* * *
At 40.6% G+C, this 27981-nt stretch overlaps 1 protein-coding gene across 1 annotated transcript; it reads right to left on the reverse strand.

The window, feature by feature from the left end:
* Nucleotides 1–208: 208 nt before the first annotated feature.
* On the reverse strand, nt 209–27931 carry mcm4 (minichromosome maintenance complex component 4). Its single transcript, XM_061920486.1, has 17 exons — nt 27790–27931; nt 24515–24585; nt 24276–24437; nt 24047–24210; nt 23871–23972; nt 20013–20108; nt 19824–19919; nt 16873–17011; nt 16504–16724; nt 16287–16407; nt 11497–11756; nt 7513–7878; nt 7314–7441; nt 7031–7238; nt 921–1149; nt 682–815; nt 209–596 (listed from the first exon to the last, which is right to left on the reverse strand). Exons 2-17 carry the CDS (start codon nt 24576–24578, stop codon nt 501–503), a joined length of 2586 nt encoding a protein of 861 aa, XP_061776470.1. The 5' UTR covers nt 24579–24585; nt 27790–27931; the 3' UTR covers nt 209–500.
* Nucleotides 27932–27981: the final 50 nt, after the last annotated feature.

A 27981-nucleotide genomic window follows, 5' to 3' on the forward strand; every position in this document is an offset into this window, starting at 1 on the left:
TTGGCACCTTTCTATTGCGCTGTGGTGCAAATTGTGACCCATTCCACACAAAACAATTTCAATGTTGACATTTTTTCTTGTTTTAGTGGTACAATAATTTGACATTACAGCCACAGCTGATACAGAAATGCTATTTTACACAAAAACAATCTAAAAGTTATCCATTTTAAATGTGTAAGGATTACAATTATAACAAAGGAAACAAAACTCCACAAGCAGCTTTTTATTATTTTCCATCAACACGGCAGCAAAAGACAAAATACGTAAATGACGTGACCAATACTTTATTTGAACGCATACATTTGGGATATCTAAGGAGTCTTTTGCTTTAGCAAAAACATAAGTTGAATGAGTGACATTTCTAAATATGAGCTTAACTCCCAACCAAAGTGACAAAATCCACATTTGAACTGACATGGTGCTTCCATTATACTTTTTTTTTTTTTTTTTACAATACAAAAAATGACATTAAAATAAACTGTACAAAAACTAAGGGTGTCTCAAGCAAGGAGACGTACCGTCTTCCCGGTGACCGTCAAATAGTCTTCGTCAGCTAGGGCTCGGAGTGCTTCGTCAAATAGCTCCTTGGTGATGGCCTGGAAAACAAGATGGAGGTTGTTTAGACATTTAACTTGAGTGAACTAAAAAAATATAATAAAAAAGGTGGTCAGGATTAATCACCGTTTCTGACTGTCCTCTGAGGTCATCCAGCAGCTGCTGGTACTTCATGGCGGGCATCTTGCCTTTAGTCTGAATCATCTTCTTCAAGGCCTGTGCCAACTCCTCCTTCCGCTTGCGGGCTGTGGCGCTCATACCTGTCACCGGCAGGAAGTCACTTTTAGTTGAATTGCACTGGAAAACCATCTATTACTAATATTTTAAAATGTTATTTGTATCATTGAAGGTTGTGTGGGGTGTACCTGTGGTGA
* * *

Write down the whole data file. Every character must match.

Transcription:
At 40.6% G+C, this 27981-nt stretch overlaps 1 protein-coding gene across 1 annotated transcript; it reads right to left on the reverse strand.

The window, feature by feature from the left end:
* Nucleotides 1–208: 208 nt before the first annotated feature.
* On the reverse strand, nt 209–27931 carry mcm4 (minichromosome maintenance complex component 4). Its single transcript, XM_061920486.1, has 17 exons — nt 27790–27931; nt 24515–24585; nt 24276–24437; nt 24047–24210; nt 23871–23972; nt 20013–20108; nt 19824–19919; nt 16873–17011; nt 16504–16724; nt 16287–16407; nt 11497–11756; nt 7513–7878; nt 7314–7441; nt 7031–7238; nt 921–1149; nt 682–815; nt 209–596 (listed from the first exon to the last, which is right to left on the reverse strand). Exons 2-17 carry the CDS (start codon nt 24576–24578, stop codon nt 501–503), a joined length of 2586 nt encoding a protein of 861 aa, XP_061776470.1. The 5' UTR covers nt 24579–24585; nt 27790–27931; the 3' UTR covers nt 209–500.
* Nucleotides 27932–27981: the final 50 nt, after the last annotated feature.

A 27981-nucleotide genomic window follows, 5' to 3' on the forward strand; every position in this document is an offset into this window, starting at 1 on the left:
TTGGCACCTTTCTATTGCGCTGTGGTGCAAATTGTGACCCATTCCACACAAAACAATTTCAATGTTGACATTTTTTCTTGTTTTAGTGGTACAATAATTTGACATTACAGCCACAGCTGATACAGAAATGCTATTTTACACAAAAACAATCTAAAAGTTATCCATTTTAAATGTGTAAGGATTACAATTATAACAAAGGAAACAAAACTCCACAAGCAGCTTTTTATTATTTTCCATCAACACGGCAGCAAAAGACAAAATACGTAAATGACGTGACCAATACTTTATTTGAACGCATACATTTGGGATATCTAAGGAGTCTTTTGCTTTAGCAAAAACATAAGTTGAATGAGTGACATTTCTAAATATGAGCTTAACTCCCAACCAAAGTGACAAAATCCACATTTGAACTGACATGGTGCTTCCATTATACTTTTTTTTTTTTTTTTTACAATACAAAAAATGACATTAAAATAAACTGTACAAAAACTAAGGGTGTCTCAAGCAAGGAGACGTACCGTCTTCCCGGTGACCGTCAAATAGTCTTCGTCAGCTAGGGCTCGGAGTGCTTCGTCAAATAGCTCCTTGGTGATGGCCTGGAAAACAAGATGGAGGTTGTTTAGACATTTAACTTGAGTGAACTAAAAAAATATAATAAAAAAGGTGGTCAGGATTAATCACCGTTTCTGACTGTCCTCTGAGGTCATCCAGCAGCTGCTGGTACTTCATGGCGGGCATCTTGCCTTTAGTCTGAATCATCTTCTTCAAGGCCTGTGCCAACTCCTCCTTCCGCTTGCGGGCTGTGGCGCTCATACCTGTCACCGGCAGGAAGTCACTTTTAGTTGAATTGCACTGGAAAACCATCTATTACTAATATTTTAAAATGTTATTTGTATCATTGAAGGTTGTGTGGGGTGTACCTGTGGTGA